Former Supreme Court Justice Sandra Day O'Connor, former solicitor general Ted Olson, law professor Stephen Carter, chief judge of the State of New York Judith S. Kaye and Georgetown Law Center O'Connor Project director Meryl Chertoff discuss the "single worst thing about the way we pick judges in the United States."
Stephen L. Carter
Stephen L. Carter is the William Nelson Cromwell Professor of Law at Yale University, where he has taught since 1982. A prolific writer who has published seven critically acclaimed nonfiction books, including The Violence of Peace: America’s Wars in the Age of Obama, during the past nine years, he has helped shape the national debate on issues ranging from the role of religion in our politics and culture to the role of integrity and civility in our daily lives. His novel The Emperor of Ocean Park spent eleven weeks on The New York Times best-seller list. His fifth novel, The Impeachment of Abraham Lincoln, will be published this summer. He writes a regular column for Bloomberg and contributes frequently to Newsweek and The Daily Beast. Carter is a member of the American Law Institute, a fellow of the American Academy of Arts and Sciences, and a trustee of the Aspen Institute.
Meryl Justin Chertoff is Executive Director of The Aspen Institute’s Justice and Society Program. She is an Adjunct Professor of Law at Georgetown Law, where she teaches about state government, intergovernmental affairs and state courts.
Judith S. Kaye is chief judge of the State of New York and the first woman to occupy the state judiciary's highest office.
In 1983, she became the first woman to serve on New York State's highest court when she was appointed associate judge of the Court of Appeals.
Her current posts also include chair of the Permanent Judicial Commission on Justice for Children, founding member and honorary chair of Judges and Lawyers Breast Cancer Alert, and member of the board of editors for the New York State.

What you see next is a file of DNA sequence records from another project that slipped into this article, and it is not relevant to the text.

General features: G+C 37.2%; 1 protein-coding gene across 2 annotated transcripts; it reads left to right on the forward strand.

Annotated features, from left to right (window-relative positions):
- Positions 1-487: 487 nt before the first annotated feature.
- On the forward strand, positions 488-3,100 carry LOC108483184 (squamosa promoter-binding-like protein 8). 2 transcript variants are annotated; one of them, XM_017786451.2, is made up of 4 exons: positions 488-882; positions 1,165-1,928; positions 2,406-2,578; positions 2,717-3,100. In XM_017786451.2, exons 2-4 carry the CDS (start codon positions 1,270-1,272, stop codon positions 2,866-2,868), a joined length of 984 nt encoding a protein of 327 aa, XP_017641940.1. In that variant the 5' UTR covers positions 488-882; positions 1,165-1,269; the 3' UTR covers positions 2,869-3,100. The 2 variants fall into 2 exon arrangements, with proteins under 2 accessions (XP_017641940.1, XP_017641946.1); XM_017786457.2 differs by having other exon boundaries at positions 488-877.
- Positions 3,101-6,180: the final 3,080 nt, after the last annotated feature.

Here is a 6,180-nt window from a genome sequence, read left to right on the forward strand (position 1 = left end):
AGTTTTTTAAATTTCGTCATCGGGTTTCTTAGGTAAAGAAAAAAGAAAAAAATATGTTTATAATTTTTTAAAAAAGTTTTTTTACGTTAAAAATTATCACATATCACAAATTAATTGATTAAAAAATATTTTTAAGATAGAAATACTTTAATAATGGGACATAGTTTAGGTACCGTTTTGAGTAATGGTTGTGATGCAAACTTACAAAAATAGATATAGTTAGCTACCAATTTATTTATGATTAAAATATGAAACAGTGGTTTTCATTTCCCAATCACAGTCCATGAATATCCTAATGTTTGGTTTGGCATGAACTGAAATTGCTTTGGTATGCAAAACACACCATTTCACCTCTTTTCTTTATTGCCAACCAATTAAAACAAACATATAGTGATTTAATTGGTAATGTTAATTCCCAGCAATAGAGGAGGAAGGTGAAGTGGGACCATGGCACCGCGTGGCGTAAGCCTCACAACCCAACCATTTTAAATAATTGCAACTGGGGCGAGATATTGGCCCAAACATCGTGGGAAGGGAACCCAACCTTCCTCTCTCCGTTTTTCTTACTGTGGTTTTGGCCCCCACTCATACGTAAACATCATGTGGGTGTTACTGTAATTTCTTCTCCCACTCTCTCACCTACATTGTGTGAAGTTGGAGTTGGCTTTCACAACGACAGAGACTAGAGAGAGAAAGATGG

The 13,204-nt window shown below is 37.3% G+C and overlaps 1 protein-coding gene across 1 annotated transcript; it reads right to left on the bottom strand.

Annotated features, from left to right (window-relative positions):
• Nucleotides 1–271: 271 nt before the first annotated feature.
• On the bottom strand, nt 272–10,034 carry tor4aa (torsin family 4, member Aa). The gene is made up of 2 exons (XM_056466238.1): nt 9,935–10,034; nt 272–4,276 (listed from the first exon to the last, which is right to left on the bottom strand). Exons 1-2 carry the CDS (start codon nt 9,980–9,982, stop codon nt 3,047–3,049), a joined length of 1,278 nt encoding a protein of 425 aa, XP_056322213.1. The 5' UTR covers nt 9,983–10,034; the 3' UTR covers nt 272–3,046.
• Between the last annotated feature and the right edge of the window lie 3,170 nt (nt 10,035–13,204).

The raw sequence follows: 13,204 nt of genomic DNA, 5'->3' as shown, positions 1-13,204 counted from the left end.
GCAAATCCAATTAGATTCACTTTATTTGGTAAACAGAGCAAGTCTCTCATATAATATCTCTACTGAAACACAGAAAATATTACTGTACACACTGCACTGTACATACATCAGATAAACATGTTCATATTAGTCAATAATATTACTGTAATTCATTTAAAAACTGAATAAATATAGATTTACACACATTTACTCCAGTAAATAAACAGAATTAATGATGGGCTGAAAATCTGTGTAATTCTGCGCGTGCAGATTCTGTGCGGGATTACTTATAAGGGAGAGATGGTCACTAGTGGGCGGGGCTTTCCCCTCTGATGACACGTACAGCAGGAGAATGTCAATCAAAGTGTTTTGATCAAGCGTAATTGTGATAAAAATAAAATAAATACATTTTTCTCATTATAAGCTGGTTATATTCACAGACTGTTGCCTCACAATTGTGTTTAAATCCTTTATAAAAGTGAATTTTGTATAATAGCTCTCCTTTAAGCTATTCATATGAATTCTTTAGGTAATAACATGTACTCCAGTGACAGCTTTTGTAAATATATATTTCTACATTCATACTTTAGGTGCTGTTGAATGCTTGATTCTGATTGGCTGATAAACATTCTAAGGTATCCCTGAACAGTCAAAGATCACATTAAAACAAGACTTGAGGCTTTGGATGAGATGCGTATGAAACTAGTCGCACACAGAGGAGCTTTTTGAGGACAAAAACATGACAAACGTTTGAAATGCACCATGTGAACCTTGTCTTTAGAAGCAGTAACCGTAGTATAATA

She has served as president of the Conference of Chief Justices and has chaired the board of directors of the National Center for State Courts.
She is the author of many articles dealing with legal process, state constitutional law, women in law, and professional ethics.
Sandra Day O'Connor
Sandra Day O'Connor is a retired Associate Justice. She was born in El Paso, Texas, March 26, 1930. She received her B.A. and LL.B. from Stanford University.
She served as Deputy County Attorney of San Mateo County, California from 1952-1953 and as a civilian attorney for Quartermaster Market Center, Frankfurt, Germany from 1954-1957.
From 1958-1960, she practiced law in Maryvale, Arizona, and served as Assistant Attorney General of Arizona from 1965-1969. She was appointed to the Arizona State Senate in 1969 and was subsequently reelected to two two-year terms. In 1975 she was elected Judge of the Maricopa County Superior Court and served until 1979, when she was appointed to the Arizona Court of Appeals.
President Reagan nominated her as an Associate Justice of the Supreme Court, and she took her seat September 25, 1981. Justice O'Connor retired from the Supreme Court on January 31, 2006.
Theodore B. Olson
Theodore B. Olson is a partner in Gibson, Dunn & Crutcher's Washington, D.C. office, a member of the firm's Executive Committee and founder of the Appellate and Constitutional Law and Crisis Management Practice Groups. Mr. Olson was Solicitor General of the United States during the period 2001-2004. From 1981-1984, he was Assistant Attorney General in charge of the Office of Legal Counsel in the U.S. Department of Justice. Except for those two intervals, he has been a lawyer with Gibson, Dunn & Crutcher in Los Angeles and Washington, D.C. since 1965.